Using Paul Kagame to show the failure of human rights organization is not only a fallacy, but also a very bad example. To the risk of being accused of "poisoning the well", it is worth mentioning that Stephen Kinzer wrote an eulogic biography (A Thousand Hills: Rwanda’s Rebirth and the Man Who Dreamed It ) of Paul Kagame, the most notorious African tyrant, accused by French and Spanish anti-terrorist judges and the United Nations of terrorism, war crimes, crimes against humanity, genocide, and the assassination of two African presidents and Spanish and French citizens, including Catholic missionaries and humanitarians.
Paul Kagame's bloody enterprise has cut short the lives of more than 6 millions victims including babies, women and elderly, a pogrom surpassed only by the jewish Shoah. If by Stephen Kinzer' standards, Paul Kagame's "regime is the best thing that has happened to Rwanda since colonialists arrived a century ago," then these standards must be at the opposite side of common sense.
In reality, Paul Kagame's regime is the worst regime if one looks at all aspects, from human rights to the human development. The article "Rwanda: when statistics lie" (see here), shows that even what is called human development is really negative development in real terms. The regimes before RPF have recorded consistent positive development. Even if Kagame’s RPF had recorded economic development, it did not start from a jungle, a country inhabited by Neanderthals; it built on the foundations created by the previous regimes. Hence, affirming mordicus that the current development was caused by the advent of a single regime is a post hoc ergo propter hoc argument.
With the example of Biafra and even Darfur, Stephen Kinzer is letting the camel's nose in the tent, if not making a non sequitur argument. The failures of Biafra and Darfur do not necessarily mean the resolution of posterior cases will meet the same fate. There were major failures in Biafra then as there are in Darfour today. However, the problem was and is less due to the intervention of human rights organizations than to the incompetence of corrupt African leaders themselves and the pervasive issue of ethnic politics in undemocratic societies. The symptoms of the unresolved issue of human rights (democracy, justice, and equitable distribution of resources) in Biafra manifest themselves through the on-going Niger Delta unrests, and what we see in Darfour, South Sudan, Eastern Democratic Republic of the Congo mirrors the Biafra and Niger Delta situation.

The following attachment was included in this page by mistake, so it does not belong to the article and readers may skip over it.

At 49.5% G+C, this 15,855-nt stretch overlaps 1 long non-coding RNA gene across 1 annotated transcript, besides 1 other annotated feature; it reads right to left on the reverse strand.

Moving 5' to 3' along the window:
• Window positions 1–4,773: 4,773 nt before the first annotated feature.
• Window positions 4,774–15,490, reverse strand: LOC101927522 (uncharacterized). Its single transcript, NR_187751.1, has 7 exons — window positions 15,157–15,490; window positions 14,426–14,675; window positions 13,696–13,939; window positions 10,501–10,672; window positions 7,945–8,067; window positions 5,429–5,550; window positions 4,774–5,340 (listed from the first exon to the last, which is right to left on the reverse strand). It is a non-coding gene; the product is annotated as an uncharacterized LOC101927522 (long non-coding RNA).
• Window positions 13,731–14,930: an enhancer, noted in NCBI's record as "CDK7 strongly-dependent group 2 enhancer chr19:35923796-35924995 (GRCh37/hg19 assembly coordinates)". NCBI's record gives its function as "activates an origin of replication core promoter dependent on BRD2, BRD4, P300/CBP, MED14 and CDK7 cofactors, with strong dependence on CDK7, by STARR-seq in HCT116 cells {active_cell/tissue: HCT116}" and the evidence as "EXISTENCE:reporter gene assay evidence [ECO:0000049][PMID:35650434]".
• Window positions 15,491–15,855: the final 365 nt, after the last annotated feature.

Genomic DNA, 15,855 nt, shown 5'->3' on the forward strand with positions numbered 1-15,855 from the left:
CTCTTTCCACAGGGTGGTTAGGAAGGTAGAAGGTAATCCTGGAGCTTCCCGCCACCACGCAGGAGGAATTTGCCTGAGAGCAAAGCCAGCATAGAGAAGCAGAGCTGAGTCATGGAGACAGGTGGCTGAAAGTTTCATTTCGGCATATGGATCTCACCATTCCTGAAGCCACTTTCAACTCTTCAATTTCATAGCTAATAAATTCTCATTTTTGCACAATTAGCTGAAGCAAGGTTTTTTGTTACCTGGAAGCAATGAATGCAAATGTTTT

In conclusion, “Human Rights”, like “American Values” are not for Western civilizations or elite only; they are universal. Democratic nations give their "people jobs, electricity, and above all security" and at the same time they do neither limit political speech, nor arrest political oppositions, nor assassinate human rights activists or journalists. Unless Rwanda and other countries where people are oppressed defy history, there can never be peace without the respect of the universal human rights.
Human rights organizations have not lost their way by imposing 'universal' standards. As far as people who seek or aspire to these rights are concerned, Human Right Watch, Amnesty International, and other similar groups can only keep their way by promoting those universal rights everywhere.
Freedom fighters should be glad that Human Rights Watch has at the helm James F. Hoge, Jr, a personality of such a caliber in promoting human rights. Tyrants around the world should and must be worried that Foreign Affairs Magazine, the bi-monthly magazine of analysis and commentary on international affairs and U.S. foreign policy, published the article denouncing them when James Hoge, Jr was the Editor.
Felicien Kanyamibwa, PhD.
New Jersey, USA
January 5, 2011